“We need these labels to help the farmers actually set the prices and survive and be happy and do something for themselves; without that they’ll always come for aid.

“Between 2011 and up to now we can really say we formed the community, we have done a lot in health and we have done a lot in education. Fairtrade has really protected us. We are protected by the label. We need this price.”

In parallel with trends across London and New York, Hackney has witnessed a burst of cafe culture in the past ten years.

But what’s surprising is the borough’s booming business is a small cog in the wheel of change for developing world farmers.

“Those who live in Hackney will know there is a huge concentration of great coffee shops,” said Nick. “There has been an explosion in smaller roasters who are trying to think differently [than the big companies] about the business of dealing coffee: it’s become a craft, a culture, that’s driven a demand for great quality. It’s opened up, alongside Fairtrade, a way of getting to the same ends, which is thinking of a sustainable way for coffee farmers to make a living.”

So what can residents do? Buying Fairtrade is a start and also questioning what you’re consuming, says Nick.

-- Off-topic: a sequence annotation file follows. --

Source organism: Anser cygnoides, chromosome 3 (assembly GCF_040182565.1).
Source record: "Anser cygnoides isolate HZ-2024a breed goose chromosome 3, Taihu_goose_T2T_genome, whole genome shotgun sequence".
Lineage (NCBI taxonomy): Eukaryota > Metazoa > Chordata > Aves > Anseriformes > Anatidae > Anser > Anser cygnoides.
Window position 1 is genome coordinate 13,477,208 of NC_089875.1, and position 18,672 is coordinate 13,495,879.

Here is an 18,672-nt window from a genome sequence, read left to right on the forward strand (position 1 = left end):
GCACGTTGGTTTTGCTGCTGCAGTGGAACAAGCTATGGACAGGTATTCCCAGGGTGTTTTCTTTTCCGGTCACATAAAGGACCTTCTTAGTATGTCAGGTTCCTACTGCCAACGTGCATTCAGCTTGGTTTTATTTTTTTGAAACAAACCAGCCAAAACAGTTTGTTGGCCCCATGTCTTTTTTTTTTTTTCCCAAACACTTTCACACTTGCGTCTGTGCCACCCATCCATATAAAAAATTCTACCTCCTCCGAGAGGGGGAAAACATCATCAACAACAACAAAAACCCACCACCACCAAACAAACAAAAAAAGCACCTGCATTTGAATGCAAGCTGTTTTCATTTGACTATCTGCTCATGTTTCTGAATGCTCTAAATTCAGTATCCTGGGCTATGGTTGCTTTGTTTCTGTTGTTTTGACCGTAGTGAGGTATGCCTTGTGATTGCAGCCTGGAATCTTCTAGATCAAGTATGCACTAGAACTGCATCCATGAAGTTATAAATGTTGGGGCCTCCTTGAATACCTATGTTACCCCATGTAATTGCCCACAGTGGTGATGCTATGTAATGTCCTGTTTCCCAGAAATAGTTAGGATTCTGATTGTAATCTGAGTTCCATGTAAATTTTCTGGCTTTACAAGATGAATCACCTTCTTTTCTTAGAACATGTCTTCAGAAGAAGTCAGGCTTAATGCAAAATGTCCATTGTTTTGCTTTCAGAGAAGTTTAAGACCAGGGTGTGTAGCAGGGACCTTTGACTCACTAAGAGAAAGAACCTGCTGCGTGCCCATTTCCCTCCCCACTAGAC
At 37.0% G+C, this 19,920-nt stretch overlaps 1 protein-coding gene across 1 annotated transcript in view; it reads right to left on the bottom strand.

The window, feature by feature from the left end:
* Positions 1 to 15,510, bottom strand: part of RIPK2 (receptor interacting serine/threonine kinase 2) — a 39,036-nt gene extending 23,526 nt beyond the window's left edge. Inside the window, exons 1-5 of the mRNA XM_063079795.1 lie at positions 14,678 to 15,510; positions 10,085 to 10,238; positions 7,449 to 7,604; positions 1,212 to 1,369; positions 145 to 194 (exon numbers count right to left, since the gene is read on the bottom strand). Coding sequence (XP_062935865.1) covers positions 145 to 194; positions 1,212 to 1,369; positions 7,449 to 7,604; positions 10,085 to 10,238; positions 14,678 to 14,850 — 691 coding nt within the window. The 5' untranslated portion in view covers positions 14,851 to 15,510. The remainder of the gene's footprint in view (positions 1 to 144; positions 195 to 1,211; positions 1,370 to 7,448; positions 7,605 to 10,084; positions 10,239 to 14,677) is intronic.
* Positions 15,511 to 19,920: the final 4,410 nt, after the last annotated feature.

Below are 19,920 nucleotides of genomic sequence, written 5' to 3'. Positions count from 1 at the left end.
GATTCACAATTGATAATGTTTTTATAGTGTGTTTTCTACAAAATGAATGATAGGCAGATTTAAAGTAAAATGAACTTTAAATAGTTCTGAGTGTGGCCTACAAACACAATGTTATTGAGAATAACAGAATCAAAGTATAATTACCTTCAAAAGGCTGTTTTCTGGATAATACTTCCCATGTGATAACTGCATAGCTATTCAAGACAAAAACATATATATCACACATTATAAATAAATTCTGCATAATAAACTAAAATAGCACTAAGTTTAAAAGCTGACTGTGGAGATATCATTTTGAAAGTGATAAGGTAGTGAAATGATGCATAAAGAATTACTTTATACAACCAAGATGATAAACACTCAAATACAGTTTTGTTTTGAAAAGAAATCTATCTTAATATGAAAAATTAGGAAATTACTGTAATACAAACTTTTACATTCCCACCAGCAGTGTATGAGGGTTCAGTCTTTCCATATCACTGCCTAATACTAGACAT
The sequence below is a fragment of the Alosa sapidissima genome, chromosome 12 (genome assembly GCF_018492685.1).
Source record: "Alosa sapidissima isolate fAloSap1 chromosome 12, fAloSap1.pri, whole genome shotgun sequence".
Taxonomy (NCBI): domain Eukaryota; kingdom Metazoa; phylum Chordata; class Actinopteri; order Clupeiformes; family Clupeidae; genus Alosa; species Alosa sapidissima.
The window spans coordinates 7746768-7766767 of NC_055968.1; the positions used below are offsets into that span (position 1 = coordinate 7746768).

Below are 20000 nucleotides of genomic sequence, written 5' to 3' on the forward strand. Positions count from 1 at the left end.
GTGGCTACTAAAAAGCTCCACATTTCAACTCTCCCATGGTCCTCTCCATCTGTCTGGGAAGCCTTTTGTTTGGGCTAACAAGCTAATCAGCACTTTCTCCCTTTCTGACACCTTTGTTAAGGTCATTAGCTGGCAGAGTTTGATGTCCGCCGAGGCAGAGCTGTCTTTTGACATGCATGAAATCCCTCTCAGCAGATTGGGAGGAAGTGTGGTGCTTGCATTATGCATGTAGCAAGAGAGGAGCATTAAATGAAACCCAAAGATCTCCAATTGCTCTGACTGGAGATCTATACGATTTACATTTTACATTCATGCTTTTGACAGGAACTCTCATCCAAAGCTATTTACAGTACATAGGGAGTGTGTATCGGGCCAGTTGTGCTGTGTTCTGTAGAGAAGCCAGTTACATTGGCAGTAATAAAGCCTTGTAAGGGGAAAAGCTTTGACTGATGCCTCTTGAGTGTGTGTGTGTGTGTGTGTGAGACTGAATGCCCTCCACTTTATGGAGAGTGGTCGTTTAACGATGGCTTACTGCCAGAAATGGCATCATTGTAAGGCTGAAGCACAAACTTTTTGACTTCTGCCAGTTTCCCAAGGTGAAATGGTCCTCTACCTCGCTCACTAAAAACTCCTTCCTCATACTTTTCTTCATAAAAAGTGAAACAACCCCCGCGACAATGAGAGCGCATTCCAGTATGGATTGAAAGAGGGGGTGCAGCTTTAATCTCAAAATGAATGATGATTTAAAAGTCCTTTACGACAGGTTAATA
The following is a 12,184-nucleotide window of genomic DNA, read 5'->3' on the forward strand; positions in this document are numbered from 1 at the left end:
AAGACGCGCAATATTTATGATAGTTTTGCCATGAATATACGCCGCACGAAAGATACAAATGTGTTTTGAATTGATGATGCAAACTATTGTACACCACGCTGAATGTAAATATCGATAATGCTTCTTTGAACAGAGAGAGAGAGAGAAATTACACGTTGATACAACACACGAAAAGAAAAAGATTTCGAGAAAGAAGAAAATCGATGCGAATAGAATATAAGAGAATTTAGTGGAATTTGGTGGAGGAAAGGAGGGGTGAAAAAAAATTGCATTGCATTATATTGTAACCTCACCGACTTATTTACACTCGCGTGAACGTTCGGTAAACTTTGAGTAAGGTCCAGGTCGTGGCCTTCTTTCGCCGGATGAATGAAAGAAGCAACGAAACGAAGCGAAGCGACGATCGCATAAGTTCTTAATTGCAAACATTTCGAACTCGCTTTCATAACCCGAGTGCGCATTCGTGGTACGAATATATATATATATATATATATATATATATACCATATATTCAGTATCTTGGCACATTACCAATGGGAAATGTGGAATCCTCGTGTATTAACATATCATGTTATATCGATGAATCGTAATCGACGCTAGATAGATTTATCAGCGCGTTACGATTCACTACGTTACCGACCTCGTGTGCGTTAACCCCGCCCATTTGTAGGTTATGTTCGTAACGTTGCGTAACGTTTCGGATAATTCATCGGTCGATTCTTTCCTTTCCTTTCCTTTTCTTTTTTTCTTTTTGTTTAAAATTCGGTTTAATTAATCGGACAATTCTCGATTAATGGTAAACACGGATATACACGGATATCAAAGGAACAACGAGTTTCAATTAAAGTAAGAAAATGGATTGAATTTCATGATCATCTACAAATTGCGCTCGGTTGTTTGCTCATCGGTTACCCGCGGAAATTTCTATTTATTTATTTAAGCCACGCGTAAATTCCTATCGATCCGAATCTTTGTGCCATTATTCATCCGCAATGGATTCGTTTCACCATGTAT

“It’s worth asking about the story of each roaster when you go into a coffee shop,” he said. “The system still favours [the big companies] who are marketing, roasting and selling the coffee, not the people producing the coffee.

“However [independent roasters] are buying coffee directly, some at a higher price than Fairtrade. They develop a relationship with the people growing the stock and are crafting it into our coffee. They get repeat customers and develop a much deeper relationship right from bean to the cup.”

Fairtrade is now more than 20 years old and has an international reach of 1.4 million farmers and workers spread across more than 70 countries but there is an ongoing battle of ethics especially against the coffee chains who often do little more than pay lip service to Fairtrade. Kevin McCullough, Head of Campaigns of the Fairtrade Foundation, said: “The challenge for us as campaigners is how can we actually move those companies to make sure all their varieties are Fairtrade and ensure they don’t get away with just having one Fairtrade product.